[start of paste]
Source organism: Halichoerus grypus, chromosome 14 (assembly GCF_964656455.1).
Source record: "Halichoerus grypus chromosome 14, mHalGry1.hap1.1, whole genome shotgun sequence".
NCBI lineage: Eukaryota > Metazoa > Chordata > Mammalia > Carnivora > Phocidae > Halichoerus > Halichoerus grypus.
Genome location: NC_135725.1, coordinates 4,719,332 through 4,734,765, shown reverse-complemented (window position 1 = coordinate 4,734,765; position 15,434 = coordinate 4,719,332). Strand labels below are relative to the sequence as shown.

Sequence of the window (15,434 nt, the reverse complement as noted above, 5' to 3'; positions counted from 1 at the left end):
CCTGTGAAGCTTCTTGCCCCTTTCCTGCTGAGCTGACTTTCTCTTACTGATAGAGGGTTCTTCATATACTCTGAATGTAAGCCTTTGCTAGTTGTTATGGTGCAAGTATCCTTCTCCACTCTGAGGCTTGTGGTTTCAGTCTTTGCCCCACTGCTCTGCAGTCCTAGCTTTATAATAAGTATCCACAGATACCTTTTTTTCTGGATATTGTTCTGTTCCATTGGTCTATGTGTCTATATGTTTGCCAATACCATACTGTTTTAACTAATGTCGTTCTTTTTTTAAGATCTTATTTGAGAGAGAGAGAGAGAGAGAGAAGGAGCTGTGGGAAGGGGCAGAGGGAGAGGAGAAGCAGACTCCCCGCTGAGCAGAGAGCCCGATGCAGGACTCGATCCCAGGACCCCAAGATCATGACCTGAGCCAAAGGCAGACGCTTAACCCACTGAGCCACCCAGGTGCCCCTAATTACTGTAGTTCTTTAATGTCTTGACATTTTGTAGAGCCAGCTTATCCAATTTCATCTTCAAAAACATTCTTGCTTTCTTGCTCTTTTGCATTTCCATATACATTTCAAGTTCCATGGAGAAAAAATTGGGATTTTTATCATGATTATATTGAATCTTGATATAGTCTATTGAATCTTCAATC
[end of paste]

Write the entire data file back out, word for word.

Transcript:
Source organism: Halichoerus grypus, chromosome 14 (assembly GCF_964656455.1).
Source record: "Halichoerus grypus chromosome 14, mHalGry1.hap1.1, whole genome shotgun sequence".
NCBI lineage: Eukaryota > Metazoa > Chordata > Mammalia > Carnivora > Phocidae > Halichoerus > Halichoerus grypus.
Genome location: NC_135725.1, coordinates 4,719,332 through 4,734,765, shown reverse-complemented (window position 1 = coordinate 4,734,765; position 15,434 = coordinate 4,719,332). Strand labels below are relative to the sequence as shown.

Sequence of the window (15,434 nt, the reverse complement as noted above, 5' to 3'; positions counted from 1 at the left end):
CCTGTGAAGCTTCTTGCCCCTTTCCTGCTGAGCTGACTTTCTCTTACTGATAGAGGGTTCTTCATATACTCTGAATGTAAGCCTTTGCTAGTTGTTATGGTGCAAGTATCCTTCTCCACTCTGAGGCTTGTGGTTTCAGTCTTTGCCCCACTGCTCTGCAGTCCTAGCTTTATAATAAGTATCCACAGATACCTTTTTTTCTGGATATTGTTCTGTTCCATTGGTCTATGTGTCTATATGTTTGCCAATACCATACTGTTTTAACTAATGTCGTTCTTTTTTTAAGATCTTATTTGAGAGAGAGAGAGAGAGAGAGAAGGAGCTGTGGGAAGGGGCAGAGGGAGAGGAGAAGCAGACTCCCCGCTGAGCAGAGAGCCCGATGCAGGACTCGATCCCAGGACCCCAAGATCATGACCTGAGCCAAAGGCAGACGCTTAACCCACTGAGCCACCCAGGTGCCCCTAATTACTGTAGTTCTTTAATGTCTTGACATTTTGTAGAGCCAGCTTATCCAATTTCATCTTCAAAAACATTCTTGCTTTCTTGCTCTTTTGCATTTCCATATACATTTCAAGTTCCATGGAGAAAAAATTGGGATTTTTATCATGATTATATTGAATCTTGATATAGTCTATTGAATCTTCAATC